6. Witness Harold Rogers was one of the responding officers and stated that he interviewed witness Hendershott [the victim) and later sat in on detective Lee's interview with Hendershott. Officer Rogers was cross-examined as to the presence of a weapon and confirmed that no actual weapon was seen. The interview observed of detective Lee was also consistent with detective Rogers' information. Rogers also testified that Hendershott confirmed there was no conversation with officer Rogers about seeing anything that looked like a weapon.
7. The defense called Robert Wade Lee, a Lake Oswego detective, as its witness. Officer Lee testified that he interviewed Hendershott and also viewed the videotape to determine if Mr. Snider possessed a weapon. Officer Lee testified that there was not a weapon in Mr. Snider's hand while on film.
8. That during closing argument, the district attorney did not make any contention that a weapon existed, but contended that it was represented by words and conduct that Mr. Snider was armed. The closing argument by me on behalf of Mr. Snider argued that fiction had been created to contend that this was an armed robbery. It was pointed out that the police had no information that there was a weapon involved.
9. The transcript reveals that the trial judge pointed to Mr. Hendershott's testimony indicating that a weapon might be present and it was pointed out to the judge that it would have had to be in his hand since the black jacket worn by Mr. Snider was a pullover jacket.
10. That during the cross-examination or direct testimony of witnesses, an attorney needs to utilize his judgment regarding how far to push a witness. In Mr. Hendershott's (the victim's) case, he testified that, while he saw something, he was not sure what it was and that the robber did not voice any threats of harm. That testimony, coupled with the police officer's testimony that they received no information from Hendershott about anything that looked like a weapon, appeared to be the best position we could obtain from Mr. Hendershott at the trial. In my judgment, it would have been imprudent to ask Mr. Hendershott more direct questions and open the door to him solidifying his testimony by making a stronger statement in favor of the presence of a weapon.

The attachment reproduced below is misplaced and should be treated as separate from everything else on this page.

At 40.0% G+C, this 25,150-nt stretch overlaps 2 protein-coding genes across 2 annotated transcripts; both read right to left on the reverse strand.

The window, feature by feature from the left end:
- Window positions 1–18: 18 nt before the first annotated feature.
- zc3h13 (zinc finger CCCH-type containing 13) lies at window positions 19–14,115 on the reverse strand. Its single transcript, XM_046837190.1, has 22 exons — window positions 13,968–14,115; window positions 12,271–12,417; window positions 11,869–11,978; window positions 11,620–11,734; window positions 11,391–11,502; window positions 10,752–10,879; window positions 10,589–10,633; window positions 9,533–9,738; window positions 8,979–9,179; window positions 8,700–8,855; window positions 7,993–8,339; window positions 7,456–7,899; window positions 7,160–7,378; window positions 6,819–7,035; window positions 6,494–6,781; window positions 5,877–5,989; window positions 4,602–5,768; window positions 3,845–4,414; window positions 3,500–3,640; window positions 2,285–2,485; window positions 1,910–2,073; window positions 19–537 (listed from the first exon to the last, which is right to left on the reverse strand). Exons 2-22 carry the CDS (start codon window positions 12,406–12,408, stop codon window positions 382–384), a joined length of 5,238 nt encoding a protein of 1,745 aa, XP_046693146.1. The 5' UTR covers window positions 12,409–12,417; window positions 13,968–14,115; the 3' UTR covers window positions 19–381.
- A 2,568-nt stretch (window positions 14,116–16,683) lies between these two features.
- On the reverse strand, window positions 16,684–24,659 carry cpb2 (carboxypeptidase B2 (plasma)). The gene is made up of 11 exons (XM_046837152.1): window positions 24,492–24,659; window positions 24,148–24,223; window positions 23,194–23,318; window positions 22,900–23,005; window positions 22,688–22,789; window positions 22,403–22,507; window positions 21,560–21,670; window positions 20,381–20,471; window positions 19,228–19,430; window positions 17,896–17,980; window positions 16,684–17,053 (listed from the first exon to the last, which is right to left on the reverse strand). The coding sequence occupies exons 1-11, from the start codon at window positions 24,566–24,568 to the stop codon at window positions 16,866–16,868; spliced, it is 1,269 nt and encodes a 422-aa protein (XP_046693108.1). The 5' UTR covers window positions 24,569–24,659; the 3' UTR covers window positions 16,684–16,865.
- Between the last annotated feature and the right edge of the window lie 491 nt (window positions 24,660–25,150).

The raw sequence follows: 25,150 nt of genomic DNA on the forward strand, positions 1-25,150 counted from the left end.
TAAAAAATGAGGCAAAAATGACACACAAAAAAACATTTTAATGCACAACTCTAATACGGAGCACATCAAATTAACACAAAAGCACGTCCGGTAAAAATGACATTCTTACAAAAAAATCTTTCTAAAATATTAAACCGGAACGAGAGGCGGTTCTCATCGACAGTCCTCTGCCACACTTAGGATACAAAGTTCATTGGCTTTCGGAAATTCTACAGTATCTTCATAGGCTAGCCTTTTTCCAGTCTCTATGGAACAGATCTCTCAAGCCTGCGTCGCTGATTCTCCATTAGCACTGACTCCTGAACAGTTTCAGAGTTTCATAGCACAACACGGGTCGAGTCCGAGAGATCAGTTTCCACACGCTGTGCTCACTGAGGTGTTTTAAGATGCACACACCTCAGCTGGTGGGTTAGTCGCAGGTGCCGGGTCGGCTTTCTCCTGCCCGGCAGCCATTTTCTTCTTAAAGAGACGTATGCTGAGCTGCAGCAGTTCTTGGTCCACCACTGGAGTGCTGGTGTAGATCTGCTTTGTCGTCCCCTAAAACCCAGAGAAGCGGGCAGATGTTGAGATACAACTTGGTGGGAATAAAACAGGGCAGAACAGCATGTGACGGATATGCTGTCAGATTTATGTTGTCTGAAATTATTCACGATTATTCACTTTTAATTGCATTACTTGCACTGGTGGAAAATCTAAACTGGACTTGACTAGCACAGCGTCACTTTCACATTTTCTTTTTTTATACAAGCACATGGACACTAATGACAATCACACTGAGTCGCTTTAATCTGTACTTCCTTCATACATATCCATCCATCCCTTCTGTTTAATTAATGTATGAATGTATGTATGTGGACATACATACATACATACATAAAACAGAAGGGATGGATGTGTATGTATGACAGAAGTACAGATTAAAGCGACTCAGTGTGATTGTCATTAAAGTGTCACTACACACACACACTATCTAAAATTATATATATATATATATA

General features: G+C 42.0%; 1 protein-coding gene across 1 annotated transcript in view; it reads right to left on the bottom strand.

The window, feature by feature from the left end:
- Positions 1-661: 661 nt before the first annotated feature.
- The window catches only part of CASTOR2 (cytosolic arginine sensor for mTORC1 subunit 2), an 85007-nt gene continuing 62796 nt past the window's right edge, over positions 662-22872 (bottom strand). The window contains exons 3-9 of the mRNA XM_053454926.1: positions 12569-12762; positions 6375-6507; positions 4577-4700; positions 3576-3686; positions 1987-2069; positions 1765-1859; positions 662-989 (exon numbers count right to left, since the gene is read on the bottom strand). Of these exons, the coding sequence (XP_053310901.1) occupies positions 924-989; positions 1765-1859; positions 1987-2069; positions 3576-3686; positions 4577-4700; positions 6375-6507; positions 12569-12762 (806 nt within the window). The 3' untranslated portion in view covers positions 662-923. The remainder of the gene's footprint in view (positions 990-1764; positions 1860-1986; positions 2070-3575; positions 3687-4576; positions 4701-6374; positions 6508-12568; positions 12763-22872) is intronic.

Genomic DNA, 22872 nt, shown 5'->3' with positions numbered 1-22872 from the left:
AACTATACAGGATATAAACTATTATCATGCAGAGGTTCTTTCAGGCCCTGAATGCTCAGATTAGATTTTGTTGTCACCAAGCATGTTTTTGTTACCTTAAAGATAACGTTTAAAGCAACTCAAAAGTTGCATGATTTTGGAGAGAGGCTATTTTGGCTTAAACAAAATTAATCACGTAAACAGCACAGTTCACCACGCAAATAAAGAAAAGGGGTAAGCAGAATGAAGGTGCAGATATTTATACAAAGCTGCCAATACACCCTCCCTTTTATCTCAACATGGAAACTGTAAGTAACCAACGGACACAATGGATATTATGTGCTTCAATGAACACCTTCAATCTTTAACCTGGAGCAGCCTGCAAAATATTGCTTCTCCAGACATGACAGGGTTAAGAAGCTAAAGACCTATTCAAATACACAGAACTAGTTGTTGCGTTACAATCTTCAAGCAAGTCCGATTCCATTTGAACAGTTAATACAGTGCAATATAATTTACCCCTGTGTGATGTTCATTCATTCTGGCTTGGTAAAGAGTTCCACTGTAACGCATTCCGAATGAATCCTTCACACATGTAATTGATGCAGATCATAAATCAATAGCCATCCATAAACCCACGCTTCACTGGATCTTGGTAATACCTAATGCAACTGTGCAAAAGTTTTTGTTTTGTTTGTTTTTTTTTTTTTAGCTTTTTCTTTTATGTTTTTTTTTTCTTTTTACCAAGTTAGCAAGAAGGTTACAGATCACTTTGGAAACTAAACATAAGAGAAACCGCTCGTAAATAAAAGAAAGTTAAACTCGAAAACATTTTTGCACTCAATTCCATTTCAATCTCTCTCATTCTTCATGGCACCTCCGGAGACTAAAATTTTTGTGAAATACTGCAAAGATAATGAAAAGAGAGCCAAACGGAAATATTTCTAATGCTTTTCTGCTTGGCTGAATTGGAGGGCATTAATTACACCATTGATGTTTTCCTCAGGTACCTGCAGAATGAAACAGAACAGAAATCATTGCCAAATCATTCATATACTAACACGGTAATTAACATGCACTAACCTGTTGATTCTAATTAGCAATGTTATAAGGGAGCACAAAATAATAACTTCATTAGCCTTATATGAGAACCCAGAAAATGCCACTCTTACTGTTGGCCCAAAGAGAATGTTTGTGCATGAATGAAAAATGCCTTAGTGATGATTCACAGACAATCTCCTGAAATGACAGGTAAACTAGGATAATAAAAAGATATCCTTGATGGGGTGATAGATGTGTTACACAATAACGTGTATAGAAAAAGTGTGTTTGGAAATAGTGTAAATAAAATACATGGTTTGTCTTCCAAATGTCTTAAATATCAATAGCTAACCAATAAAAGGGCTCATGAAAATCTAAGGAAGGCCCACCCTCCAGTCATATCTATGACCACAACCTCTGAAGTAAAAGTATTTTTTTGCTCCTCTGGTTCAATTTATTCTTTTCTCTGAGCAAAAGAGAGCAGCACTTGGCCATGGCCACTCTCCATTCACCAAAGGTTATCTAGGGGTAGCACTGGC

Respondent's Exhibit 117, pp. 2-3.

The Court has carefully reviewed the record, including relevant trial testimony and the police reports. At the heart of Snider's claim is the fact that when questioned at trial about whether he had seen a weapon, Hendershott testified that he saw "black metal" and that he told officers he saw something but was not sure what it was. In contrast, the reports state that "[t]he suspect never mentioned a weapon but had his hand on his right side." There is no specific mention in the police reports of Hendershott reporting he saw an object, black metal or otherwise. Snider's counsel highlighted that fact[1] and elicited testimony from Officer Rogers on cross examination that had such information been disclosed, it would have been in the report. Moreover, as accurately noted by the PCR court above, trial counsel focused his arguments on what he characterized in closing as "the fiction that the State is trying to create that the March 23rd robbery was an armed robbery."

Counsel's efforts notwithstanding, the fact finder was convinced, based on Snider's words and conduct, that the victim reasonably feared Snider had a weapon: